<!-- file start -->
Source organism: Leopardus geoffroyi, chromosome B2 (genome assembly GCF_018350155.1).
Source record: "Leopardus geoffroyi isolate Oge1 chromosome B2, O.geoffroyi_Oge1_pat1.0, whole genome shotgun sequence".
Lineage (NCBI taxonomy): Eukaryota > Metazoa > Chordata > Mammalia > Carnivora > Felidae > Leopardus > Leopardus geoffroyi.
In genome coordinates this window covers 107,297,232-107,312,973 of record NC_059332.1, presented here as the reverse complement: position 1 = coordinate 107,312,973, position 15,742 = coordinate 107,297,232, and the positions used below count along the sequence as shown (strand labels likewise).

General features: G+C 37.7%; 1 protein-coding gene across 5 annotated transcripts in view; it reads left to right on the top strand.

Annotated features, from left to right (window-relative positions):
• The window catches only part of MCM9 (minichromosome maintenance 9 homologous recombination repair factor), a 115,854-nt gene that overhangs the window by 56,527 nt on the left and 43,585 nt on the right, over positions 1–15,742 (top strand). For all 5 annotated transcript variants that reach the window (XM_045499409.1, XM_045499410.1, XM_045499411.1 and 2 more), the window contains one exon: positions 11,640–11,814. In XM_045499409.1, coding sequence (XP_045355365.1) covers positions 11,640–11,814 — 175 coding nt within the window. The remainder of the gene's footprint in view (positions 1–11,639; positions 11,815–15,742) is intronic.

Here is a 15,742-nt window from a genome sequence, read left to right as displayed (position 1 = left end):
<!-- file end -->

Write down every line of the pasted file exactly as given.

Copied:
Source organism: Leopardus geoffroyi, chromosome B2 (genome assembly GCF_018350155.1).
Source record: "Leopardus geoffroyi isolate Oge1 chromosome B2, O.geoffroyi_Oge1_pat1.0, whole genome shotgun sequence".
Lineage (NCBI taxonomy): Eukaryota > Metazoa > Chordata > Mammalia > Carnivora > Felidae > Leopardus > Leopardus geoffroyi.
In genome coordinates this window covers 107,297,232-107,312,973 of record NC_059332.1, presented here as the reverse complement: position 1 = coordinate 107,312,973, position 15,742 = coordinate 107,297,232, and the positions used below count along the sequence as shown (strand labels likewise).

General features: G+C 37.7%; 1 protein-coding gene across 5 annotated transcripts in view; it reads left to right on the top strand.

Annotated features, from left to right (window-relative positions):
• The window catches only part of MCM9 (minichromosome maintenance 9 homologous recombination repair factor), a 115,854-nt gene that overhangs the window by 56,527 nt on the left and 43,585 nt on the right, over positions 1–15,742 (top strand). For all 5 annotated transcript variants that reach the window (XM_045499409.1, XM_045499410.1, XM_045499411.1 and 2 more), the window contains one exon: positions 11,640–11,814. In XM_045499409.1, coding sequence (XP_045355365.1) covers positions 11,640–11,814 — 175 coding nt within the window. The remainder of the gene's footprint in view (positions 1–11,639; positions 11,815–15,742) is intronic.

Here is a 15,742-nt window from a genome sequence, read left to right as displayed (position 1 = left end):